Prototypes and Inheritance

Tell us what’s happening:

I do understand that we can add properties to Constructor using prototype. But how come a object have prototype.
I do not understand it, I am totally confused. Can someone explain me please ?

https://learn.freecodecamp.org/javascript-algorithms-and-data-structures/object-oriented-programming/understand-where-an-objects-prototype-comes-from

Your code so far


function Dog(name) {
  this.name = name;
}

let beagle = new Dog("Snoopy");

// Add your code below this line

Your browser information:

User Agent is: Mozilla/5.0 (Windows NT 10.0; Win64; x64) AppleWebKit/537.36 (KHTML, like Gecko) Chrome/72.0.3626.119 Safari/537.36.

Link to the challenge:
https://learn.freecodecamp.org/javascript-algorithms-and-data-structures/object-oriented-programming/understand-where-an-objects-prototype-comes-from

They just do. Chapter from YDKJS

how come a object have prototype?
There it’s my notes:
Instance object has proto attribute, called prototype, is also an object, this attribute is used by the browser, not a standard attribute

The constructor has a prototype property called a prototype, which is also an object. This property is for programmers. It is a standard property ------>prototype—> can be called a prototype object.

The __proto__ of the instance object is equal to the prototype in the constructor --->true
And because the instance object is created by the constructor, there is a prototype object prototype in the constructor.
The __proto__ of the instance object points to the prototype object prototype of the constructor
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Yes, objects have a prototype. When you create an object, it inherets certain methods (functions attached to a prototype or class) and properties. For example

const myObj = {
  name: 'kevin',
  likes: 'chess',
}

console.log(myObj.hasOwnProperty('name'));
// true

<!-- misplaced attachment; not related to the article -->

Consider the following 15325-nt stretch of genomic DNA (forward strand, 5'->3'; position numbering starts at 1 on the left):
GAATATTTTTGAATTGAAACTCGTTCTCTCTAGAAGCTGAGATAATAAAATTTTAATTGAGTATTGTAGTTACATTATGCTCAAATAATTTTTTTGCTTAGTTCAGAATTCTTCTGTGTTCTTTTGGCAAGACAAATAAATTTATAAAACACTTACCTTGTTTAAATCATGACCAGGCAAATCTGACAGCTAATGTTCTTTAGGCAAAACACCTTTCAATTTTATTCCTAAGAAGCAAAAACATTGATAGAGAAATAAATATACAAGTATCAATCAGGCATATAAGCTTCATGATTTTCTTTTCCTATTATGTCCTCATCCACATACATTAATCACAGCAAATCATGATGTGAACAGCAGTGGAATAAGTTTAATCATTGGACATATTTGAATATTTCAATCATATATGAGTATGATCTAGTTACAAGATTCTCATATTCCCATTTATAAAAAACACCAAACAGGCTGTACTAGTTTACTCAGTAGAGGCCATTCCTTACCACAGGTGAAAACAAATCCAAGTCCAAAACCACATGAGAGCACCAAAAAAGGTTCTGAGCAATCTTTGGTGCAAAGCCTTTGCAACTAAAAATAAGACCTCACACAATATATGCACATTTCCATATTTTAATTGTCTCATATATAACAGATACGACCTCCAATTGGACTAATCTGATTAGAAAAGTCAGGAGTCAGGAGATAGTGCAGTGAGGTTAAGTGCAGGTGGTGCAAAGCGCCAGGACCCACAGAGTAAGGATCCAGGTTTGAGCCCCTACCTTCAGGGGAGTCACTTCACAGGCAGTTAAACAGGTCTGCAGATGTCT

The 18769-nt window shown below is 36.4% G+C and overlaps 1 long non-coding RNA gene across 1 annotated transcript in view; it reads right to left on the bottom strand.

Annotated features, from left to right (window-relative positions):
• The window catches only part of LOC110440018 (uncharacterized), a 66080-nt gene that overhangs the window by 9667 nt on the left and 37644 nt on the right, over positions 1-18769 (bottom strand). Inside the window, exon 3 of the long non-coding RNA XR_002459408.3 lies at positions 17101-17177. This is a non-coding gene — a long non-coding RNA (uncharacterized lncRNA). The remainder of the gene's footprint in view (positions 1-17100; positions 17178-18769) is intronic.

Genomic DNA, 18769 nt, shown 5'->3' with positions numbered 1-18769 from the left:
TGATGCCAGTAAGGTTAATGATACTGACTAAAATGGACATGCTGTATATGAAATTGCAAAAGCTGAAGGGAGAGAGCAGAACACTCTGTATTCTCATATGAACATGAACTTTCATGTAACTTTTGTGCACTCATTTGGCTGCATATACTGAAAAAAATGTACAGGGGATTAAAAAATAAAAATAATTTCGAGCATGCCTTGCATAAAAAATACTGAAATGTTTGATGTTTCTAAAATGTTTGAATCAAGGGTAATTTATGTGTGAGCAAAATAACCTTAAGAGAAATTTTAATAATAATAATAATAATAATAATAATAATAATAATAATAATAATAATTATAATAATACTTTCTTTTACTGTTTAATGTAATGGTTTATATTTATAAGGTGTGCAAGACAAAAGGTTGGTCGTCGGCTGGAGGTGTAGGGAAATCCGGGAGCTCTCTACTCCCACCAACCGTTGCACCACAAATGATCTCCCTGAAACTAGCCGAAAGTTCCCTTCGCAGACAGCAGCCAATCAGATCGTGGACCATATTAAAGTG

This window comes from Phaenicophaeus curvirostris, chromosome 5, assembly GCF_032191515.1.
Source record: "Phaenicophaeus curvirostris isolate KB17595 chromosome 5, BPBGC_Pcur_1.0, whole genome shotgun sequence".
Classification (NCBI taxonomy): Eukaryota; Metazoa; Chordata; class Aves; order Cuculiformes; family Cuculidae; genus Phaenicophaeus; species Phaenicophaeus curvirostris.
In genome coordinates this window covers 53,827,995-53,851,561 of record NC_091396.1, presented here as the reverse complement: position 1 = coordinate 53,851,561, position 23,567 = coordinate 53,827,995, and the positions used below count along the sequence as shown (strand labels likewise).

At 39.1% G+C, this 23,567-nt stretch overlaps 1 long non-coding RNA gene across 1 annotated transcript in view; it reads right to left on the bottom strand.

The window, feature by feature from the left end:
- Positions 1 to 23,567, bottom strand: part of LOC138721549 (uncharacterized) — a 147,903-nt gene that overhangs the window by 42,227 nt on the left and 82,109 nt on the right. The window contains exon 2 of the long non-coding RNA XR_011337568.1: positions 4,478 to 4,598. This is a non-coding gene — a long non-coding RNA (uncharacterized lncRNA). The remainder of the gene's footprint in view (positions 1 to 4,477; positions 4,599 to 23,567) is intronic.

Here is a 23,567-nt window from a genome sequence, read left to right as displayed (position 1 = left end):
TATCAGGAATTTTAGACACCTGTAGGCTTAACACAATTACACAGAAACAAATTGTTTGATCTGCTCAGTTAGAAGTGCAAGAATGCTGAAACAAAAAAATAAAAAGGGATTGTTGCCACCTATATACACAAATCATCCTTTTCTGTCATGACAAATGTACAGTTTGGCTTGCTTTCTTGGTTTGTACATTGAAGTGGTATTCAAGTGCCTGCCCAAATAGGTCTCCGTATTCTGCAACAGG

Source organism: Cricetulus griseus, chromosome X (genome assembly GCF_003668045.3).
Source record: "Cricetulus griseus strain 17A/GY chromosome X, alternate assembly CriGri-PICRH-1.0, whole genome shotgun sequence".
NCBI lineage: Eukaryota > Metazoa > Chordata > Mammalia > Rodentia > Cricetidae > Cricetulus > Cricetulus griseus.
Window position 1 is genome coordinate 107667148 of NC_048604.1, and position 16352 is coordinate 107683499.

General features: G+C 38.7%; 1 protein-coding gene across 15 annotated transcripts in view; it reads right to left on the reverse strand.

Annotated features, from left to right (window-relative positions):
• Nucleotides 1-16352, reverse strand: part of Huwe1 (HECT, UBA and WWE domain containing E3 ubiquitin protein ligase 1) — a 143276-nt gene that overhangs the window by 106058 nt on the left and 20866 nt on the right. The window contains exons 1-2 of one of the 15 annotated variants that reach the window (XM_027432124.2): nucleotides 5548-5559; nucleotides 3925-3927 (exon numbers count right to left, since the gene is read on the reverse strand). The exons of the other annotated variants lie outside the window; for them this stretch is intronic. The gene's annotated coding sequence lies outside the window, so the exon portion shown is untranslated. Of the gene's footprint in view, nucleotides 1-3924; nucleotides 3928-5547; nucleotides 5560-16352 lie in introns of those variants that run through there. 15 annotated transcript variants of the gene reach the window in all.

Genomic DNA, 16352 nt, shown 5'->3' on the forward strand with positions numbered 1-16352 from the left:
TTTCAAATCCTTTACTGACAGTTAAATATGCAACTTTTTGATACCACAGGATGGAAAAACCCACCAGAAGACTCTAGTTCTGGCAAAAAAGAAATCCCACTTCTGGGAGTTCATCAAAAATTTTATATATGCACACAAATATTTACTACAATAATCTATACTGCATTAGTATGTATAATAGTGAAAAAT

console.log(myObj.hasOwnProperty('address'));
// false

The method hasOwnProperty is part of the object prototype that gets inherited when we create our object. We didn’t need to create it, it was already there.

But we could create our own method.

Object.prototype.numberOfProperties = function() {
  return Object.keys(this).length;
};

const myObj = {
  name: 'kevin',
  likes: 'chess',
}

console.log(myObj.numberOfProperties());
// 2

We added a method to the prototype and because we did it before our object was created, it inherited it.

The whole thing about prototypes and inheritence and stuff - it kind of gets glossed over in JS. This is part of object oriented programming. JS isn’t OOP, but it is OOPish. If you were doing a language like Java, this kind of understanding would be crucial.

Everything that isn’t a primitive data type will have a prototype. These would include Objects, Arrays, and Functions. Technically these are all Objects in JavaScript. An Array prototype inherits the Object prototype and adds some stuff onto it.

This is weird stuff. Don’t get frustrated if it doesn’t sink in the first time. Just try to understand it a little bit better each time. The book You Don’t Know JavaScript was mentioned. Those are great books. But be warned - they are hard books, especially the deeper you go. But they would be a good goal - if you understand everything in those books, you’ll know JS very well. But don’t get frustrated if they are difficult. They are free online in electronic form on their git repo.

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Excellent answer from Kevin.

It might be worth adding than in modern JavaScript it is very unusual to use Object prototypes in your own code. Nowadays, we can use the class keyword to define object ‘blueprints’ and use extend to inherit properties from another class.

Under the hood, classes still make use of JavaScript’s prototype chain, but they provide a much friendlier syntax which is more similar to OOP in other languages.

There is a good intro here: https://developer.mozilla.org/en-US/docs/Web/JavaScript/Guide/Details_of_the_Object_Model

2 Likes

That’s true that we’re less likely to use this and there is more preference for classes, understanding this is still important and might come in handy if you want to manipulate methods or properties directly on JS types. (Not that you were contradicting that.)

Actually you still use this quite a bit in OO code no matter what syntax you use. (I know what you meant BTW :stuck_out_tongue_winking_eye:)

Thank you all for helping. Sorry, I came up late. I was lost in california’s forests. Got my way back after 42 hours.

I am confused as a part that we can add properties to constructors and their instances by prototype. Prototype is property of constructor. Prototype is a object, But objects also have prototype. After reading all this, I can’t figure it out.

When you add the prototype to the constructor, a newly created object gets the prototype as well in a special slot called __proto__. Yes, it’s incredibly confusing. There’s a painstaking explanation of it in the excellent book You Don’t Know Javascript

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